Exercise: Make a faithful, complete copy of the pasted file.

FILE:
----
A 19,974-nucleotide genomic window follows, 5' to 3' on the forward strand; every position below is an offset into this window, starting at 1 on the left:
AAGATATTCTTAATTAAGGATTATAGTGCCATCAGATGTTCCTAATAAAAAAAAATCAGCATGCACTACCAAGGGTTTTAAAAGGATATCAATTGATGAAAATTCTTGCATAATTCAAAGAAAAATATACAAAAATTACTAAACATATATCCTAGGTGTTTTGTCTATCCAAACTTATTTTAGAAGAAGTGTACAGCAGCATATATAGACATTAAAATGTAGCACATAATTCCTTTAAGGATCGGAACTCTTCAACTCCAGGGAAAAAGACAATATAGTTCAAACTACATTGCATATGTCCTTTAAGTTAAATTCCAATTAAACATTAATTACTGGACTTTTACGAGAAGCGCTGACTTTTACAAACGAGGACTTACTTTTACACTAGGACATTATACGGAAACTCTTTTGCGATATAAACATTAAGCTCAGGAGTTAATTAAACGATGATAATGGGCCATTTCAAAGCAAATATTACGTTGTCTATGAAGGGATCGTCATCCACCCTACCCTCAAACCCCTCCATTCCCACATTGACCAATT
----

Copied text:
A 19,974-nucleotide genomic window follows, 5' to 3' on the forward strand; every position below is an offset into this window, starting at 1 on the left:
AAGATATTCTTAATTAAGGATTATAGTGCCATCAGATGTTCCTAATAAAAAAAAATCAGCATGCACTACCAAGGGTTTTAAAAGGATATCAATTGATGAAAATTCTTGCATAATTCAAAGAAAAATATACAAAAATTACTAAACATATATCCTAGGTGTTTTGTCTATCCAAACTTATTTTAGAAGAAGTGTACAGCAGCATATATAGACATTAAAATGTAGCACATAATTCCTTTAAGGATCGGAACTCTTCAACTCCAGGGAAAAAGACAATATAGTTCAAACTACATTGCATATGTCCTTTAAGTTAAATTCCAATTAAACATTAATTACTGGACTTTTACGAGAAGCGCTGACTTTTACAAACGAGGACTTACTTTTACACTAGGACATTATACGGAAACTCTTTTGCGATATAAACATTAAGCTCAGGAGTTAATTAAACGATGATAATGGGCCATTTCAAAGCAAATATTACGTTGTCTATGAAGGGATCGTCATCCACCCTACCCTCAAACCCCTCCATTCCCACATTGACCAATT